Frequently asked questions relating to Manchester Building Society transfer of equity
- Do I need legal advice when doing a transfer of equity where the home loan is to remain with Manchester Building Society?
- I am transferring my equity in apartment in Woodside to the other co-owners husband, they are sticking with Manchester Building Society as the the existing mortgage company. We are debating as to who should pay the legal bill for the transfer of equity. Should this be split or is one party liable for the fees for?
- What should I be budgeting for when it comes to what solicitors costs are for a transfer of equity? I need to transfer equity and remortgage - moving over to Manchester Building Society - and have been quoted Three Hundred pounds including VAT by Manchester Building Society's approved conveyancer, Is this a reasonable price?
- I am filling out a Manchester Building Society transfer of equity application and have come to the questions concerning defaults etc. I do some debts that I have been reducing since 2008, I understand that they have long since disappeared from my credit records. Do I need to declare these?
- I am in the process of removing a name from a joint mortgage and the Manchester Building Society need me to use a conveyancing solicitor to carry out the paperwork. Can you recommend a reasonably priced Witham
conveyancer to deal with the transfer of equity? They need to be on the Manchester Building Society conveyancing panel.
- My wife and I have equal shares in a buy to let. I am a top rate tax payer. Ideally I wish to do a transfer of equity to her sole name to reduce our tax on rental income. Assuming Manchester Building Society are content with this the legal fees are inexpensive. However what happens when we sell? As I would no longer be on the title documents am I giving up my CGT relief.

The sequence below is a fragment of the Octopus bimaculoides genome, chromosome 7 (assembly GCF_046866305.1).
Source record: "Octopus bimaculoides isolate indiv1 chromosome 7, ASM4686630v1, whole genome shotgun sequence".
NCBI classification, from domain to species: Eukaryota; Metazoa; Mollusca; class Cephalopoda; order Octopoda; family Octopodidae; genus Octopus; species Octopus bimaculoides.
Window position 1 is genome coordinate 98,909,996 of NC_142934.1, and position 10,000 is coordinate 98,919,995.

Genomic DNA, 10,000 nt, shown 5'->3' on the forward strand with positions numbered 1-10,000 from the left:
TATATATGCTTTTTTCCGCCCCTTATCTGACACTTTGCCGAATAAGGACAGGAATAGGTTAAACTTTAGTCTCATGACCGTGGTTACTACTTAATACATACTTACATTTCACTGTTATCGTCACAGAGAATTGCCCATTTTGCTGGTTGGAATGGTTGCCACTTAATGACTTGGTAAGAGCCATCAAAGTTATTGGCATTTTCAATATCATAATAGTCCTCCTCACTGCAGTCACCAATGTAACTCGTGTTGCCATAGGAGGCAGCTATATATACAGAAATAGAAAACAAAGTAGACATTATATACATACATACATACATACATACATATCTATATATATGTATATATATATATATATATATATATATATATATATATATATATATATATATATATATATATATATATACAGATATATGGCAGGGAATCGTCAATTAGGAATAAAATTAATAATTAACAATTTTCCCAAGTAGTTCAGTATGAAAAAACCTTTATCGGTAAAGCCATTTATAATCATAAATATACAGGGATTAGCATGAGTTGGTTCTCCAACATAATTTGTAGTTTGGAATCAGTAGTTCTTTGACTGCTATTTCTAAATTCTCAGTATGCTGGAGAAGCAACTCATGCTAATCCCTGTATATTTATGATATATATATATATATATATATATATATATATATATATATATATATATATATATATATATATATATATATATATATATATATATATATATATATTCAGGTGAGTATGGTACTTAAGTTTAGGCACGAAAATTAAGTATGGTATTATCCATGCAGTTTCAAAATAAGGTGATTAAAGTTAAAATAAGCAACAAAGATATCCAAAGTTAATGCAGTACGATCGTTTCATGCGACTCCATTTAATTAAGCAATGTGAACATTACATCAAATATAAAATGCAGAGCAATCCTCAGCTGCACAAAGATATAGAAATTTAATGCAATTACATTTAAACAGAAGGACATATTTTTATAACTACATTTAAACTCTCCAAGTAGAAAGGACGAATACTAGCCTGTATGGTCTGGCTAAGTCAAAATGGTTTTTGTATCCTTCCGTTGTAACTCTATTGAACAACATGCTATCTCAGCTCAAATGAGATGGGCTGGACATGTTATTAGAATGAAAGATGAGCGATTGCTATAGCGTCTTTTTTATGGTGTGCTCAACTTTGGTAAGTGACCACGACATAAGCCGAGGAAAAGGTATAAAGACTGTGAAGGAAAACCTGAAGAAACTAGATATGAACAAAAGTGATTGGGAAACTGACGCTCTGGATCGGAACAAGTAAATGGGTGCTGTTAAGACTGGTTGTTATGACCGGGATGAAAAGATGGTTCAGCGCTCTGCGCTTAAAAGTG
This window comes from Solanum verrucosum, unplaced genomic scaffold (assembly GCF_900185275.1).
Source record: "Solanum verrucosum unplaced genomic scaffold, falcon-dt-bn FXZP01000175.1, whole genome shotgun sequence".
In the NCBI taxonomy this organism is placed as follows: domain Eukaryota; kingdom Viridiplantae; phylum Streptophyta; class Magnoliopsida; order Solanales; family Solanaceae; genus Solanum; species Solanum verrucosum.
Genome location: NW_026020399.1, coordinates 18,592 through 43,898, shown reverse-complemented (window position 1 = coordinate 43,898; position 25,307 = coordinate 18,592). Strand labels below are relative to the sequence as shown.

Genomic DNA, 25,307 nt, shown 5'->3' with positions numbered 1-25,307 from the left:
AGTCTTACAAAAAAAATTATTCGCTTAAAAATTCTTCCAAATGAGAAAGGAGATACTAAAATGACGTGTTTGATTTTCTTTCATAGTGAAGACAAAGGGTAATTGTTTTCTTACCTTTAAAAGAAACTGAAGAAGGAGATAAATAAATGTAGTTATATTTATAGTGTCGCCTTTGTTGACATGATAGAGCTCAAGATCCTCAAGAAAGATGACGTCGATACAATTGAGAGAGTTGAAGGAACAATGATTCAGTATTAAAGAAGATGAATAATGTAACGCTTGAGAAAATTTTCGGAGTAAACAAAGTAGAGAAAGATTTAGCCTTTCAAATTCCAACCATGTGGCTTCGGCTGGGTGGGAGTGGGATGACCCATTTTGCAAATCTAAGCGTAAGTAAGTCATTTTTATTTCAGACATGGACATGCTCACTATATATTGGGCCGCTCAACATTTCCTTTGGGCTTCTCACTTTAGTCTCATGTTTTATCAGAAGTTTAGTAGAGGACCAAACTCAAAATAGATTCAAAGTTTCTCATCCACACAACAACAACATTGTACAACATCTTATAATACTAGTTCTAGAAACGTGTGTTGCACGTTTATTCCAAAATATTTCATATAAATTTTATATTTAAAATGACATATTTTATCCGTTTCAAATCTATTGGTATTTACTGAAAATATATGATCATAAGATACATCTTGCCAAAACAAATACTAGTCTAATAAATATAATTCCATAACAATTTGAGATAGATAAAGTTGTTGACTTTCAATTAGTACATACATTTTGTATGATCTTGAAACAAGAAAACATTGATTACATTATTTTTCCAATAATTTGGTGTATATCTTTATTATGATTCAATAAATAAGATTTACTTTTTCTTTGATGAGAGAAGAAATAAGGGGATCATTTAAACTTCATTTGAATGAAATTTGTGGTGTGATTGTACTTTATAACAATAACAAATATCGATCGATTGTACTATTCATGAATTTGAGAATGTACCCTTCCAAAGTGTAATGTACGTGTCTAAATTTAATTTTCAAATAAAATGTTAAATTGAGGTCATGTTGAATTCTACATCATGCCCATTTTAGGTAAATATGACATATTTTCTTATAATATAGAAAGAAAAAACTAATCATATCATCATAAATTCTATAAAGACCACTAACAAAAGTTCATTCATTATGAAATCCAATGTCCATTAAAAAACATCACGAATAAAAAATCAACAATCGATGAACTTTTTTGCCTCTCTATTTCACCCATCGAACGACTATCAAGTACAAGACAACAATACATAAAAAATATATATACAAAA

- Is stamp duty payable when it comes to an transfer of equity with a mortgage with Manchester Building Society?
Questions that your conveyancing solicitor may ask about your Manchester Building Society Transfer of Equity
Where you are intent on holding the property as beneficial Tenants in Common in unequal shares, what is the split to be. For e.g. 50-50, or 60-40?
Can you give the details of those who jointly own the premises with you?
Please confirm whether you are receiving any payment as part of the Transfer or Equity and from whom and provide details of the amount?
Please let us know where you are making any payment for the Transfer of Equity and to whom and disclose any such sums?
Who will be responsible for the costs of the Transfer of Equity?
Have you approached Manchester Building Society to obtain consent to the Transfer of Equity
General Advice to read in conjunction with the above Manchester Building Society transfer of equity Advice :
Tax and Legal
There may be various tax and legal implications when transferring equity for your property. You should always seek the advice of a solicitor on the Manchester Building Society conveyancing panel and accountant before transferring equity.
Transfer of Equity Conveyancing for Leasehold properties
If your property is leasehold, the lease may require that you obtain the consent of the freeholder. If such terms are not adhered to you may be in breach of your covenants under the lease. This could potentially result in the freeholder taking enforcement action against you.